For Brunch on a Budget, Try Frittata

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Photo by kevinmarsh/Flickr CC


Waking up on Sunday morning can be brutal. It's particularly rough after a night of dancing, and when you have guests coming over for 11:00 a.m. brunch. And when you haven't done your shopping yet.

Having faced this dilemma myself last Sunday, I thought I'd share a tip for others who've made similarly foolish decisions: frittata. It's quick, it's easy, and you can modify it for every season. Every farmers' market has the ingredients, and you can impress on a budget.

We stumbled out of bed sometime close to 9:30 a.m. and arrived at the DuPont Farmers Market still groggy. Then, the bounty of market hit our senses and trumped my anxiety about time. (Guests? Heck! There were strawberries!)

Throwing restraint to the wind, we set the menu: market bread with cheese & jam; asparagus frittata topped with roasted mushrooms; mixed greens from the Farm at Sunnyside; Blue Ridge Dairy Ricotta, strawberries, and honey for desert. Over the top, I know. But I am crazy for ricotta.

You can vary the filling by season: cheese and potatoes in winter. Nettles or spinach in spring. Basil and tomatoes in summer. Greens and caramelized onions in the fall.

Enough. Back to the frittata. Here's how you do it: chop a shallot fine. Sautee it in a pan with some butter until it's golden. As this is happening, break a pound of asparagus into 2-inch spears.

Check on the shallots. Crack 10 eggs into a bowl (we were four for brunch, and 10 eggs ensured generous portions as well as the leftovers I wanted) and whisk them so they are smooth. Stir in a generous ½ teaspoon or so of salt.

At this point, you have a critical choice. This is the fork in the road for all frittata makers. Stove-top or oven?

The oven route is easiest, and it's the way to go if you are cooking for hordes of people, or impatient for your first mimosa. Butter a 8" x 12" Pyrex pan. Stir the asparagus and shallots into the eggs, then pour the mixture into the pan. Place it in a 350-degree oven. You are worry-free for the next 30 minutes. Make salad dressing. Serve up mimosas. As you near the 30-minute mark, check on the frittata, and if it is close to done, turn on the broiler for a few minutes. That will get you a lovely lightly browned top.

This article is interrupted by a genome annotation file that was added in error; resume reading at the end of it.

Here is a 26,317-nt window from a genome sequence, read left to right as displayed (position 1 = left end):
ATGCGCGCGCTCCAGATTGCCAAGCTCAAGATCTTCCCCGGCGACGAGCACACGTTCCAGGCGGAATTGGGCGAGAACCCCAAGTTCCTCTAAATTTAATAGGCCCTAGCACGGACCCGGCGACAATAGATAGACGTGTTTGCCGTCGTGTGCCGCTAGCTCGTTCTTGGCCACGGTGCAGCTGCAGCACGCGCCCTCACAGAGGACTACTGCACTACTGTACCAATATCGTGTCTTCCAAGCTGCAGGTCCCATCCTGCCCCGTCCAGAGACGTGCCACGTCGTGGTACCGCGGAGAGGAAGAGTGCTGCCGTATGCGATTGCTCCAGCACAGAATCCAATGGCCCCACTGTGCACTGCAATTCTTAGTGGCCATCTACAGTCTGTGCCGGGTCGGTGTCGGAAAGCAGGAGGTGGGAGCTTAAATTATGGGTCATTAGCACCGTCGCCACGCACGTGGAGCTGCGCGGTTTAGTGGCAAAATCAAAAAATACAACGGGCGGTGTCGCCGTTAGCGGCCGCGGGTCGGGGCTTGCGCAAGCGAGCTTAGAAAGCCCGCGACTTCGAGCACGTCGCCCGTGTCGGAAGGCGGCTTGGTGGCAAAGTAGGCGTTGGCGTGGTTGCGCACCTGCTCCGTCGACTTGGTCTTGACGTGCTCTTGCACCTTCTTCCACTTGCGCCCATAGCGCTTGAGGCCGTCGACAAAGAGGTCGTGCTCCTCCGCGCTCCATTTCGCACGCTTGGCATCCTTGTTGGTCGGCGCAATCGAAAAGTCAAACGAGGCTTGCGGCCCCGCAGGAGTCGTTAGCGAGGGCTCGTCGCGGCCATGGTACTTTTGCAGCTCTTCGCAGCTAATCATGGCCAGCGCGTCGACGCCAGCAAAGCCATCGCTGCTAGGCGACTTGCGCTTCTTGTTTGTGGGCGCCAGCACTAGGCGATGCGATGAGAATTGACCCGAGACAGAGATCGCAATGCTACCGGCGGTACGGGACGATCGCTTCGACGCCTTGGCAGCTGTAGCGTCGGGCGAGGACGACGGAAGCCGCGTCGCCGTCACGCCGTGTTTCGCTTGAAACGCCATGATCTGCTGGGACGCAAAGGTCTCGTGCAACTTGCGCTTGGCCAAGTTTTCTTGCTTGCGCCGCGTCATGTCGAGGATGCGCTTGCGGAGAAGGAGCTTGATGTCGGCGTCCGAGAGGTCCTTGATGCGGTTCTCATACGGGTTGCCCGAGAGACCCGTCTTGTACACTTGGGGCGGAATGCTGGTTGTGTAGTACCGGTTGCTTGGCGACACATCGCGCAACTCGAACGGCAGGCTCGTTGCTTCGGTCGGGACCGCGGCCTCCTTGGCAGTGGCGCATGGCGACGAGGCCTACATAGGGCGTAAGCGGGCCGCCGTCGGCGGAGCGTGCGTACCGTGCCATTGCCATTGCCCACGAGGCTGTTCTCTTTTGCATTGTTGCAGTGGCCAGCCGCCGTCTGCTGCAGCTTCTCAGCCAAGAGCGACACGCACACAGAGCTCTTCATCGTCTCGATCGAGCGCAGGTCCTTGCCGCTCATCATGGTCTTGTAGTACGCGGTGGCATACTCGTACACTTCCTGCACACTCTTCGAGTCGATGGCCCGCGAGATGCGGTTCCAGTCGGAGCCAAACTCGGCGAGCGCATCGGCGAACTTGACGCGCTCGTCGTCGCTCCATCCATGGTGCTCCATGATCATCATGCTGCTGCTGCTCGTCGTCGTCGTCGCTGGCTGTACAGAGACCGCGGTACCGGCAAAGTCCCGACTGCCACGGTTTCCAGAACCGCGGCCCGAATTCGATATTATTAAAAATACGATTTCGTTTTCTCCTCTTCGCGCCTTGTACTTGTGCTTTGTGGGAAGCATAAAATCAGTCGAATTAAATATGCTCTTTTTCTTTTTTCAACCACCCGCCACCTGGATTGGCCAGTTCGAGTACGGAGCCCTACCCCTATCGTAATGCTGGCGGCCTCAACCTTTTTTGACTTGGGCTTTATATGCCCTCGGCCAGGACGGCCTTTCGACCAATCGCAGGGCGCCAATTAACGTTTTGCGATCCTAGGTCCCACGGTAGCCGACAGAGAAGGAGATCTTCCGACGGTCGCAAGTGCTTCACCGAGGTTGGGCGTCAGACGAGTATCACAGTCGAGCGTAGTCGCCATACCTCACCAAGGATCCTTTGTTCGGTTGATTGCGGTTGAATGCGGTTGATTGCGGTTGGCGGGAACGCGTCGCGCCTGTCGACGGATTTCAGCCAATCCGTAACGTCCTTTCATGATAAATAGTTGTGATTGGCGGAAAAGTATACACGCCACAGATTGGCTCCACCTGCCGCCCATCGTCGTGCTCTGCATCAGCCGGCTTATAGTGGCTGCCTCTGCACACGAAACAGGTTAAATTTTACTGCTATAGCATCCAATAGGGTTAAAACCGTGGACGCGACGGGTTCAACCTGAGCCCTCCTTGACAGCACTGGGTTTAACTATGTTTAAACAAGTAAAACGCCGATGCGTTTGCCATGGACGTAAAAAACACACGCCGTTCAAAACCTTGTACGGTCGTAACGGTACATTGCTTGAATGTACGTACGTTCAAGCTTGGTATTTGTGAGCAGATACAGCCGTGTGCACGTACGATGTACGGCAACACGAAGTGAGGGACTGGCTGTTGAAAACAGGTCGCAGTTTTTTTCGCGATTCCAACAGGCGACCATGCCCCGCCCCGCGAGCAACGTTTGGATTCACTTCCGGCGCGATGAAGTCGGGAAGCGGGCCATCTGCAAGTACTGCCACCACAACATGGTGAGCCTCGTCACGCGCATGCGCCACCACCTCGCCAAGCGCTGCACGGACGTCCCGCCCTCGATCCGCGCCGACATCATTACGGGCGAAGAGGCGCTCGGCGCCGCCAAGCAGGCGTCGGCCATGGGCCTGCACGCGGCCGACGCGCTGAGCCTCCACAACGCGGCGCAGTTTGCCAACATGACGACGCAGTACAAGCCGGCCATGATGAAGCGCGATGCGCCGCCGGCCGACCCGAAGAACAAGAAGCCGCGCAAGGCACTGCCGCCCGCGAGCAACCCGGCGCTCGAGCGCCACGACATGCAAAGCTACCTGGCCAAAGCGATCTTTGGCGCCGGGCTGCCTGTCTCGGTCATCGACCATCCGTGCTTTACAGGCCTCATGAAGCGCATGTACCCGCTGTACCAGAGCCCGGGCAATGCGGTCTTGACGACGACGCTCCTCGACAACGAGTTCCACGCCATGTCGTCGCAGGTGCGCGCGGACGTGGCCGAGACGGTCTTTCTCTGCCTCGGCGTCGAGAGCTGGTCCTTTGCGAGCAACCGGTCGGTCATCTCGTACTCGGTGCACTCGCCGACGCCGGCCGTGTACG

But if you can, go the stove-top route. This is what purists, and my good friend Amy, recommend. The frittata is moist; the texture closer to an omelet; the eggs puffy; and the edges brown more nicely.

For this method, shallots, asparagus, salt, and eggs all go into an oven-proof skillet (cast iron works very nicely.) Slide the pan back and forth for a few minutes. Cook on medium-low heat until the eggs are pale gold on the bottom and the edges are set. Once this happens, pop the frittata under the broiler and cook until the top is lightly browned. You're set.

Let it cool slightly, and serve it up. On hot days, serve at room temperature. You can vary the filling by season: cheese and maybe even potatoes in the cold of winter. Nettles or spinach in early spring. Basil and tomatoes (paste tomatoes, so they are less juicy) in high summer. All sorts of yummy greens and caramelized onions in the fall.

Last Sunday, our guests arrived early. But we plied them with mimosas, and soon enough I pulled out the frittata.

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Melina Shannon-DiPietro is the director of the Yale Sustainable Food Project, which oversees sustainable dining at Yale, manages an organic farm on campus, and runs programs that support academic inquiry related to food and agriculture. More

Melina Shannon-DiPietro is an organic farmer turned executive director. In 2003 she traded in her stirrup hoe for a laptop and joined Yale to help found the Sustainable Food Project. For the past seven years, she has worked with colleagues, faculty, and students to create meaningful opportunities for college students in food, agriculture, and sustainability. Her biggest compliment came last year, when a student called her Yale's Dean of Food.
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